Objectives: This study examined the socioeconomic precursors of disparities in maternal health by measuring the associations of nine neighborhood-level indicators of social phenomena with low infant birthweight.
Methods: Vital records and census data for the Chicago metropolitan area in 1990 were merged (n = 112,327); a logistic regression model predicting low birthweight was estimated by backward elimination.
Results: With individual-level variables held constant, six neighborhood-level indicators predicted low birthweight, together contributing to a variation in rate of 5.5%. Community economic hardship and housing costs were positively associated with low birthweight, while community socioeconomic status, crowded housing, and high percentages of young and African-American residents were negatively associated with low birthweight.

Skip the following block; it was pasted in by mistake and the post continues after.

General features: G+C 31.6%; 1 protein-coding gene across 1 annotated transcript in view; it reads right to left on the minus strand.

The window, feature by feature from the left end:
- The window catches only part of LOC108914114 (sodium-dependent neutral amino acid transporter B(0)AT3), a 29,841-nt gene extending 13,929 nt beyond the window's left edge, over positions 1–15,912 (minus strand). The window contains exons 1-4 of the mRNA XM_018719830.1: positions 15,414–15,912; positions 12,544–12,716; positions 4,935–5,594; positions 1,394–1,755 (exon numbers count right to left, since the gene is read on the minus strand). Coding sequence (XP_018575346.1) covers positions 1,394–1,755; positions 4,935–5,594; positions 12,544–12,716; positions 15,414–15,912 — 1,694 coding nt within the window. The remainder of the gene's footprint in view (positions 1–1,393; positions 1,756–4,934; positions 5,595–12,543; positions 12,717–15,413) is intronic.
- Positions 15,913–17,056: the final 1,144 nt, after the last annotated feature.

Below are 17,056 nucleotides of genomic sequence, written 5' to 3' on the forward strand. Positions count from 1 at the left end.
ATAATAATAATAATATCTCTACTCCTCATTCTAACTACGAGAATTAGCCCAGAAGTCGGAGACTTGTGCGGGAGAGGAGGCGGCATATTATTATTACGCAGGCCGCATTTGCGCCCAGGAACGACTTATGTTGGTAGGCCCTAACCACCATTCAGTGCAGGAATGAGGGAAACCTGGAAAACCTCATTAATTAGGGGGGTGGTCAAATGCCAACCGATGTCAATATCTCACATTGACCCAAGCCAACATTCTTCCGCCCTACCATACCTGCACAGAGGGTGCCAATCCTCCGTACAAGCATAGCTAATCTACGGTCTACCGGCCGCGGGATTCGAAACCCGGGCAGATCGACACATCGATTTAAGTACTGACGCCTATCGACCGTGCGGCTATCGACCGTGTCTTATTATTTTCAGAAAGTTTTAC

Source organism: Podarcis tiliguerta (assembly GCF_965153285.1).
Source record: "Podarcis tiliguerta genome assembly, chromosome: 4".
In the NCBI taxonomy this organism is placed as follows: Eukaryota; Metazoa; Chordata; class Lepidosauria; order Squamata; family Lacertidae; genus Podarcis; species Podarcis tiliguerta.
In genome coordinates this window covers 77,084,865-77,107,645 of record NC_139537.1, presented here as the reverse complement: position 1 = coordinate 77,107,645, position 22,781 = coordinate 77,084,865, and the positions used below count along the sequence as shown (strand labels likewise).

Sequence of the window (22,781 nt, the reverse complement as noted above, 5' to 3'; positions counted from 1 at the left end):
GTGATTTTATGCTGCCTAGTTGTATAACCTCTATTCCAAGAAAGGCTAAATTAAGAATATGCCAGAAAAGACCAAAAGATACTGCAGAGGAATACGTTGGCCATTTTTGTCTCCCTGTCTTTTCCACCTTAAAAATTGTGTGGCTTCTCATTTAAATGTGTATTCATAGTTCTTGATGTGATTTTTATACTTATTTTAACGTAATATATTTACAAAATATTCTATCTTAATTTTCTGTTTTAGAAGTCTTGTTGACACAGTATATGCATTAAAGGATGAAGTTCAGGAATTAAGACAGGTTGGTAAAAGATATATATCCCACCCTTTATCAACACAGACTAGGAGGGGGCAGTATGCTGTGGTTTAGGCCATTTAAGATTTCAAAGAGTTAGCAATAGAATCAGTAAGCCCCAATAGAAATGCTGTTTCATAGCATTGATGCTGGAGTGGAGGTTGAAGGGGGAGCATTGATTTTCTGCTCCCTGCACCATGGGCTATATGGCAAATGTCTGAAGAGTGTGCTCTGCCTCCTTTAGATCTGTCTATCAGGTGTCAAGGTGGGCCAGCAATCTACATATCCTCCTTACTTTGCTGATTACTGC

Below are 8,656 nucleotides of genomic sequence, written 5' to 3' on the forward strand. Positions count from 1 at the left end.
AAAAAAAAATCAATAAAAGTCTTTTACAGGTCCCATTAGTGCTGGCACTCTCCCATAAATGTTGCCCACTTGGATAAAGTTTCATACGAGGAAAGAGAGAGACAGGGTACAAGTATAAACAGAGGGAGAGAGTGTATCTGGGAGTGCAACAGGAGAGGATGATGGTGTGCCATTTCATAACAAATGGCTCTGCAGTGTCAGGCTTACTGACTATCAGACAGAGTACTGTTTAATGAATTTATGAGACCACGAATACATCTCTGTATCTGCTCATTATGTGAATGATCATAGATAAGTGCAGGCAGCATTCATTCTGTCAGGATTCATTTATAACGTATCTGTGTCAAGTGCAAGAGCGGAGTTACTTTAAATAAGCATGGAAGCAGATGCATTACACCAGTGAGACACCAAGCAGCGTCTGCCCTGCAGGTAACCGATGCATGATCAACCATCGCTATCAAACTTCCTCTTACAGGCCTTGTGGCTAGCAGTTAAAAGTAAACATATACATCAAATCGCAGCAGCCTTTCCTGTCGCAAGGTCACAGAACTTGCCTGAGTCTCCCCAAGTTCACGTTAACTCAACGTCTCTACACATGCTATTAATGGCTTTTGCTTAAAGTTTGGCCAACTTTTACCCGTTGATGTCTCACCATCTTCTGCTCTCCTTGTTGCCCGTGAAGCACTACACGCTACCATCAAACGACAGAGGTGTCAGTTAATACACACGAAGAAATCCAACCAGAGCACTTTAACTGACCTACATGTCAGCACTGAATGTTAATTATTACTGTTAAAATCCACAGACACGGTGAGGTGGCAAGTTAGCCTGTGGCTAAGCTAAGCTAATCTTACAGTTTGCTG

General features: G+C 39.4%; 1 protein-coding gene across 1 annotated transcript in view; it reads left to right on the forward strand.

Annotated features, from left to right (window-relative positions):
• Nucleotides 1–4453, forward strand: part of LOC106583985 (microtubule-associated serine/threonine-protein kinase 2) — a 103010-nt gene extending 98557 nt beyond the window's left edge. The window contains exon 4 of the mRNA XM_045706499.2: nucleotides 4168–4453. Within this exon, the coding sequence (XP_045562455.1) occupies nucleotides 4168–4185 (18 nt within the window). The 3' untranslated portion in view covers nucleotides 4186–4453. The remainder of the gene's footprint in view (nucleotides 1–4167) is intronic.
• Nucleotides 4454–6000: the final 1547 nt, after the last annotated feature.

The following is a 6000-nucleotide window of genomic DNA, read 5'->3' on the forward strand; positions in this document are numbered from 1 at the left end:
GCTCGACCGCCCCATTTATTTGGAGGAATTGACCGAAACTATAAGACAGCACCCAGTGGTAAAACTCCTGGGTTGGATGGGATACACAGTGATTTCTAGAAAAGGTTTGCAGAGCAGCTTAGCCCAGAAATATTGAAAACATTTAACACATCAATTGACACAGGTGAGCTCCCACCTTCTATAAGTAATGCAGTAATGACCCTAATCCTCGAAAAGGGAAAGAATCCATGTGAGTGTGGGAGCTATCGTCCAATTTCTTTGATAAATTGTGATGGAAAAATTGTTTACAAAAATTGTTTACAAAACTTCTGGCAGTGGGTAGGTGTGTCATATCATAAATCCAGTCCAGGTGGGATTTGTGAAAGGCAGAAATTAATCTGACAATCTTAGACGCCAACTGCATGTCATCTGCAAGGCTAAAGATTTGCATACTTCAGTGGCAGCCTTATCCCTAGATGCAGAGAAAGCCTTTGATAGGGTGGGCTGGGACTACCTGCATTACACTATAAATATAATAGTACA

Conclusions: Maternal health inequalities should be explored in the context of historical segregation, social stratification, the dynamics of social support, and resource sharing among communities. Several community characteristics associated with poverty are negatively associated with low birthweight. The traditional focus on individual risk factors for low birthweight limits our understanding.